Wednesday, September 13, 2006

Leading from a Distance

I got a postcard in the mail yesterday announcing a new church start in our hometown. It was almost predictable when I saw it on our kitchen table. Very slick publication, heavyweight paper, high resolution photo, text written in a way to try and be hip, or at least somewhat in touch and funny, map to location (middle school auditorium), an appeal to attend and find out how to balance all the pressures of life and finally, anonymously addressed to "our friends at..." I can't say I'm bothered by the mailer, or even think there's anything wrong with it, but something doesn't sit right with me anymore when I see those kinds of things. I must give others the benefit of the doubt and not force them to ask the same questions I am asking. So please don't view this as a judgement on the mailer. See it as one man's attempt to reconcile his own inner tension. I used to be able to subscribe to those kinds of techniques, but today it seems so very impersonal. I gave a lot of years of my life to "leading from a distance." What I mean by that term is being up front and public, speaking or leading music to an audience that I really didn't know. To look out over a crowd of people is pretty thrilling, and to think they are willing to listen to what you have to say is good for the ego, but something about it was very unfulfilling. it always left me wondering what the impact was. How would I ever know? Nice advice would be given to stay faithful and remember that the LORD sees your work, but that never really satisfied. I think I'm yearning for more direct contact with people, to "lead up close." I used to love being in front of a bunch of people. I recently had a guy call me to be an interim worship leader for their church, but I turned him down. I just can't imagine ever doing it again. I enjoy people I interact with at work, and the conversations I have there much more. But I'm not convinced that this shift is all good.


Brittany said...

I struggle with the same issues in our church. We are members of a rather small congregation that meets in a converted car workshop. The pastor’s main emphasis for the past 2 years has been, “We need to grow so let’s do what we can to achieve that goal.” Church leadership looks to their “parent” church in another state for inspiration – not taking into consideration that their parent church is 10 times as large as our own, is in a totally different demographic and has been around for years and years. Leadership also looks to their own experiences as children attending various church functions. So, the goal is to grow and this is their strategy:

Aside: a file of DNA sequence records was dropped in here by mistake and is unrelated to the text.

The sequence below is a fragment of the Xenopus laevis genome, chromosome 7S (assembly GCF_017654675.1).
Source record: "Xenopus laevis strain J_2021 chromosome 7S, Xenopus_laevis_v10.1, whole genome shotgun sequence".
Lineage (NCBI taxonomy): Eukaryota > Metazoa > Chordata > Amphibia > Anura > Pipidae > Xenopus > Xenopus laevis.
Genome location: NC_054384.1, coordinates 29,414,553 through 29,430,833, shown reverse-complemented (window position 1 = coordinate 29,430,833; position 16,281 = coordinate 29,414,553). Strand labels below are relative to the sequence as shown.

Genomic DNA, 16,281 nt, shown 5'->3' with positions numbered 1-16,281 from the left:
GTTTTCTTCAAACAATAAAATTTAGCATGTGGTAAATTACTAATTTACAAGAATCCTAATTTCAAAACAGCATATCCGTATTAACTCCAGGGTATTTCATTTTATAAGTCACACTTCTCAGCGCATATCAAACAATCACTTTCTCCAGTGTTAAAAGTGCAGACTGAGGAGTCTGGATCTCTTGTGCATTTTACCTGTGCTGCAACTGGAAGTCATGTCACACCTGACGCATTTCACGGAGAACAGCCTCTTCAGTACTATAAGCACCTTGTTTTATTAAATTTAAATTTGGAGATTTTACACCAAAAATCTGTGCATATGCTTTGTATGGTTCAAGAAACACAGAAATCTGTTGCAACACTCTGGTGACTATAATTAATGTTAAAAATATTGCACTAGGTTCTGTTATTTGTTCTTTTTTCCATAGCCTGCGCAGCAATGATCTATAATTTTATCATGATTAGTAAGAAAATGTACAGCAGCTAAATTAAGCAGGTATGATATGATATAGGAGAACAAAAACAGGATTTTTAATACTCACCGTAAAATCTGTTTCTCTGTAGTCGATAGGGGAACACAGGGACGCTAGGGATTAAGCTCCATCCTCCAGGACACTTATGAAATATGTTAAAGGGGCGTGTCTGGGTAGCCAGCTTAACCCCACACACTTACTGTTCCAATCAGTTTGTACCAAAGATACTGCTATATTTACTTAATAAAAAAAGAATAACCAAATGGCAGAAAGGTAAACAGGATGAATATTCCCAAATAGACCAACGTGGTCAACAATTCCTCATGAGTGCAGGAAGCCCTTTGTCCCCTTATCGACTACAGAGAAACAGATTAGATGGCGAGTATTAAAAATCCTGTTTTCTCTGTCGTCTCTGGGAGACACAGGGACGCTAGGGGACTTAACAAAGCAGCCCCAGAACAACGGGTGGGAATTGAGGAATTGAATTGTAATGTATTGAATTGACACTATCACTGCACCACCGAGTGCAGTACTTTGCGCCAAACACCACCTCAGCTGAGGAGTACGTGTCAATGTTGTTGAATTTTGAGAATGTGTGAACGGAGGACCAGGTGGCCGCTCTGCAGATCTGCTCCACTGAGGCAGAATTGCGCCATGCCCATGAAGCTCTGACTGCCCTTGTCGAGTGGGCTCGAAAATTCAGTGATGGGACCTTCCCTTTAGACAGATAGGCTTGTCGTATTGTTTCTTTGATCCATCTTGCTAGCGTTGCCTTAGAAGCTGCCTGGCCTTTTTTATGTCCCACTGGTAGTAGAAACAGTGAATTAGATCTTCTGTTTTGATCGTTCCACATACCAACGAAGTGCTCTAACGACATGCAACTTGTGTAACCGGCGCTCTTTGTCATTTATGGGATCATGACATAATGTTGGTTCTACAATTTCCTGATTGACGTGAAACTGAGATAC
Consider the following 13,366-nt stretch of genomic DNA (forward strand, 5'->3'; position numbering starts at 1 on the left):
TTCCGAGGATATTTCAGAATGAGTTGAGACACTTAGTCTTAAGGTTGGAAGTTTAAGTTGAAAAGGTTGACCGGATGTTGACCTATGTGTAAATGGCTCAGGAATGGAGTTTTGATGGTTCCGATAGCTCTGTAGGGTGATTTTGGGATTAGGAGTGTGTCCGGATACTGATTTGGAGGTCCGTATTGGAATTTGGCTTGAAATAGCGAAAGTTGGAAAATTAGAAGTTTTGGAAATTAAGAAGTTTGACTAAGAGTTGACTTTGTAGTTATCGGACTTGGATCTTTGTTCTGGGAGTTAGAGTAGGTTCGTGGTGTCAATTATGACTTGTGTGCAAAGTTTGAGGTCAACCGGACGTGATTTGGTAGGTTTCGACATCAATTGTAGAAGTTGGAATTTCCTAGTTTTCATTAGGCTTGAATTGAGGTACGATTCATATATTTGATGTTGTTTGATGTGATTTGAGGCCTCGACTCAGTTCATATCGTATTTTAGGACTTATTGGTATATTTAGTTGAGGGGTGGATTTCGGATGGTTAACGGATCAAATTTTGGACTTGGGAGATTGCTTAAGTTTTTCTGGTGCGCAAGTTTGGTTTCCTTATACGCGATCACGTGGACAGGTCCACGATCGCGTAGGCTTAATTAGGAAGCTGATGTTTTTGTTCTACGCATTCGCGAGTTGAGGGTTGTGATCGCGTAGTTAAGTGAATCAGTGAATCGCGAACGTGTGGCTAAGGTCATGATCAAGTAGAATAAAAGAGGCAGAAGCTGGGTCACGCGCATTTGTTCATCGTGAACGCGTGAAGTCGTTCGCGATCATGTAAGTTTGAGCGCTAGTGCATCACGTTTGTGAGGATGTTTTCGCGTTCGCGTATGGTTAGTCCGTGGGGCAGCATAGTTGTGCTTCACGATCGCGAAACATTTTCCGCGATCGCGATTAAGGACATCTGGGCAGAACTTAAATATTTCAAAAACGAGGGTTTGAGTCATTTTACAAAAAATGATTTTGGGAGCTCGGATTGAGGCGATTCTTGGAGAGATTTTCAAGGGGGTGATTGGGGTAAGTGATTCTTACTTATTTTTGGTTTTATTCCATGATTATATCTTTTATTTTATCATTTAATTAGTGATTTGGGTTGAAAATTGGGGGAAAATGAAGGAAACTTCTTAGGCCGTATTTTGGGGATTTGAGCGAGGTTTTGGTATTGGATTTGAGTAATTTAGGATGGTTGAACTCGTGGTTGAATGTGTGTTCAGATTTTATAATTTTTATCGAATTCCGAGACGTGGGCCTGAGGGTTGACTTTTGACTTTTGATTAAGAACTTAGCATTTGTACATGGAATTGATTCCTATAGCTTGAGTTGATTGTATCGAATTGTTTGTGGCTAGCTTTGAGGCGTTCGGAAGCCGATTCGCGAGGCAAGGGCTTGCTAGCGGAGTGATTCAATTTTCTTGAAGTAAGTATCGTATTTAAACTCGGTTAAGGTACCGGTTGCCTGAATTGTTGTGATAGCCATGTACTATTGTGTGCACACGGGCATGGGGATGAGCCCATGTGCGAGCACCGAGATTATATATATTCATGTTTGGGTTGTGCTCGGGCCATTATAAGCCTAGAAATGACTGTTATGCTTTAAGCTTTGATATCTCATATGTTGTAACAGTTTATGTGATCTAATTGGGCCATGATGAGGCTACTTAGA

1. hold a Vacation Bible School
2. enter a float in the town’s annual Christmas parade
3. drive a decorated bus into neighborhoods and hope parents are attracted to the bus enough to allow their children to ride it to church services
4. produce a homegrown Christmas play

None of these methods has worked thus far and leadership has becomed discouraged. They blame the lack of growth on church members who aren’t committed enough to do more outreach or to gather every Wednesday night for prayer. At no point do they want to consider the possibility that perhaps the church isn’t growing because that shouldn’t be our priority to begin with. And even if it was a noble pursuit, old methods of evangelism don’t work in a diverse culture that’s not accustomed to traditional, formulaic events.

Yet, I know I have no right to point out the flaws of their plan if I’m unwilling to produce my own plan. Problem is, I don’t think evangelism necessarily needs a plan.

Blythe Lane said...

I think I spent most of my experience in formal ministry "leading up close" by default. No profound reason really...just didn't really want to be up front. Some of it was I had no ambition for it. Some of it was due to some fear.

It was always kind of a confusing mix for me because in my neck of the woods the "up front" stuff went into the pot to define "good leadership." I personally always felt that my "leadership" was in question because I wasn't actively pursuing cultivating myself in front of the crowd. Despite my ability to rise to that view/definition of leadership, that frame of thinking still really defines my internal view of leadership to some extent... It's kind of hard to move away from, you know?

Thanks for your honesty. :-)